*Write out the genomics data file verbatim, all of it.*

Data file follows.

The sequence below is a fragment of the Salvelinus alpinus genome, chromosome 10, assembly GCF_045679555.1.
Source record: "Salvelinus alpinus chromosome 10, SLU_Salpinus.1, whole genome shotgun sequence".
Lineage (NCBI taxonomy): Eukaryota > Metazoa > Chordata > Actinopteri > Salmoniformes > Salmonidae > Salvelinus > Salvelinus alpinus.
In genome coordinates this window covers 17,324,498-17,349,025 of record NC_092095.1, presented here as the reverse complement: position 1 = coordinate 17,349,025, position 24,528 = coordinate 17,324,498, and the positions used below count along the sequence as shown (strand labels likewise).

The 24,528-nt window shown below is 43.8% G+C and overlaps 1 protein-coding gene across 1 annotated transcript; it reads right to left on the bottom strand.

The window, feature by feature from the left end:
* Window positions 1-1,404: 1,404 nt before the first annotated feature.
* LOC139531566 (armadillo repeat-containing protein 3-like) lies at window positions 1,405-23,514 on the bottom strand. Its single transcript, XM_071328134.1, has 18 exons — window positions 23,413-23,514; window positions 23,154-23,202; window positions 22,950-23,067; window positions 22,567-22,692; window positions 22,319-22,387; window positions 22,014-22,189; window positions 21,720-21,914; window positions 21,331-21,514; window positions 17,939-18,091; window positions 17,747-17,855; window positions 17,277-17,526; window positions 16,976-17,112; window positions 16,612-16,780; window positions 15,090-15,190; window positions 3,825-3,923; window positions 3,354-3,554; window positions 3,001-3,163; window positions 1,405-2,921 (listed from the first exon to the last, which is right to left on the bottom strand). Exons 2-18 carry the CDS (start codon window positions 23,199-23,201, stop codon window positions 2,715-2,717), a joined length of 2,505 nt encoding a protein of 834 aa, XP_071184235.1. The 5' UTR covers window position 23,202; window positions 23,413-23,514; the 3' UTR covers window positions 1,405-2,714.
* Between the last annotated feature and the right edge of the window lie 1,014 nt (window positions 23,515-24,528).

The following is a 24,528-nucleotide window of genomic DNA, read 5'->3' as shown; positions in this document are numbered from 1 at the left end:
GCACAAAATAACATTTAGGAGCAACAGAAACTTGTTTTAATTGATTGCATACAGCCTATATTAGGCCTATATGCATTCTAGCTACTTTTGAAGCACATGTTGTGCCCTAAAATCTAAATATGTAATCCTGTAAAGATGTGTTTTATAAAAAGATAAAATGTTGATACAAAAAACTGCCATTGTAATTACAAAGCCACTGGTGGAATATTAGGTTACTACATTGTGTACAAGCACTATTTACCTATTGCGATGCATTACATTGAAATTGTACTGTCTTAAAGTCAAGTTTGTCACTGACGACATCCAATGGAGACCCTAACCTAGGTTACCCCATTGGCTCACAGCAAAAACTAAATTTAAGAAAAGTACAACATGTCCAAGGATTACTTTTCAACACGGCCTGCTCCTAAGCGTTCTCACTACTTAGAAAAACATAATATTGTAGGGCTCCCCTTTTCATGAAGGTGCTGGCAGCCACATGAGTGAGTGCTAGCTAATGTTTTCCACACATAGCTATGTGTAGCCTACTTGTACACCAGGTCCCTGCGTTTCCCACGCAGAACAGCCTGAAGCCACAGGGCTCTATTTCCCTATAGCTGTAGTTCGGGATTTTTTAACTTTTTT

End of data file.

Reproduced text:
The sequence below is a fragment of the Salvelinus alpinus genome, chromosome 10, assembly GCF_045679555.1.
Source record: "Salvelinus alpinus chromosome 10, SLU_Salpinus.1, whole genome shotgun sequence".
Lineage (NCBI taxonomy): Eukaryota > Metazoa > Chordata > Actinopteri > Salmoniformes > Salmonidae > Salvelinus > Salvelinus alpinus.
In genome coordinates this window covers 17,324,498-17,349,025 of record NC_092095.1, presented here as the reverse complement: position 1 = coordinate 17,349,025, position 24,528 = coordinate 17,324,498, and the positions used below count along the sequence as shown (strand labels likewise).

The 24,528-nt window shown below is 43.8% G+C and overlaps 1 protein-coding gene across 1 annotated transcript; it reads right to left on the bottom strand.

The window, feature by feature from the left end:
* Window positions 1-1,404: 1,404 nt before the first annotated feature.
* LOC139531566 (armadillo repeat-containing protein 3-like) lies at window positions 1,405-23,514 on the bottom strand. Its single transcript, XM_071328134.1, has 18 exons — window positions 23,413-23,514; window positions 23,154-23,202; window positions 22,950-23,067; window positions 22,567-22,692; window positions 22,319-22,387; window positions 22,014-22,189; window positions 21,720-21,914; window positions 21,331-21,514; window positions 17,939-18,091; window positions 17,747-17,855; window positions 17,277-17,526; window positions 16,976-17,112; window positions 16,612-16,780; window positions 15,090-15,190; window positions 3,825-3,923; window positions 3,354-3,554; window positions 3,001-3,163; window positions 1,405-2,921 (listed from the first exon to the last, which is right to left on the bottom strand). Exons 2-18 carry the CDS (start codon window positions 23,199-23,201, stop codon window positions 2,715-2,717), a joined length of 2,505 nt encoding a protein of 834 aa, XP_071184235.1. The 5' UTR covers window position 23,202; window positions 23,413-23,514; the 3' UTR covers window positions 1,405-2,714.
* Between the last annotated feature and the right edge of the window lie 1,014 nt (window positions 23,515-24,528).

The following is a 24,528-nucleotide window of genomic DNA, read 5'->3' as shown; positions in this document are numbered from 1 at the left end:
GCACAAAATAACATTTAGGAGCAACAGAAACTTGTTTTAATTGATTGCATACAGCCTATATTAGGCCTATATGCATTCTAGCTACTTTTGAAGCACATGTTGTGCCCTAAAATCTAAATATGTAATCCTGTAAAGATGTGTTTTATAAAAAGATAAAATGTTGATACAAAAAACTGCCATTGTAATTACAAAGCCACTGGTGGAATATTAGGTTACTACATTGTGTACAAGCACTATTTACCTATTGCGATGCATTACATTGAAATTGTACTGTCTTAAAGTCAAGTTTGTCACTGACGACATCCAATGGAGACCCTAACCTAGGTTACCCCATTGGCTCACAGCAAAAACTAAATTTAAGAAAAGTACAACATGTCCAAGGATTACTTTTCAACACGGCCTGCTCCTAAGCGTTCTCACTACTTAGAAAAACATAATATTGTAGGGCTCCCCTTTTCATGAAGGTGCTGGCAGCCACATGAGTGAGTGCTAGCTAATGTTTTCCACACATAGCTATGTGTAGCCTACTTGTACACCAGGTCCCTGCGTTTCCCACGCAGAACAGCCTGAAGCCACAGGGCTCTATTTCCCTATAGCTGTAGTTCGGGATTTTTTAACTTTTTT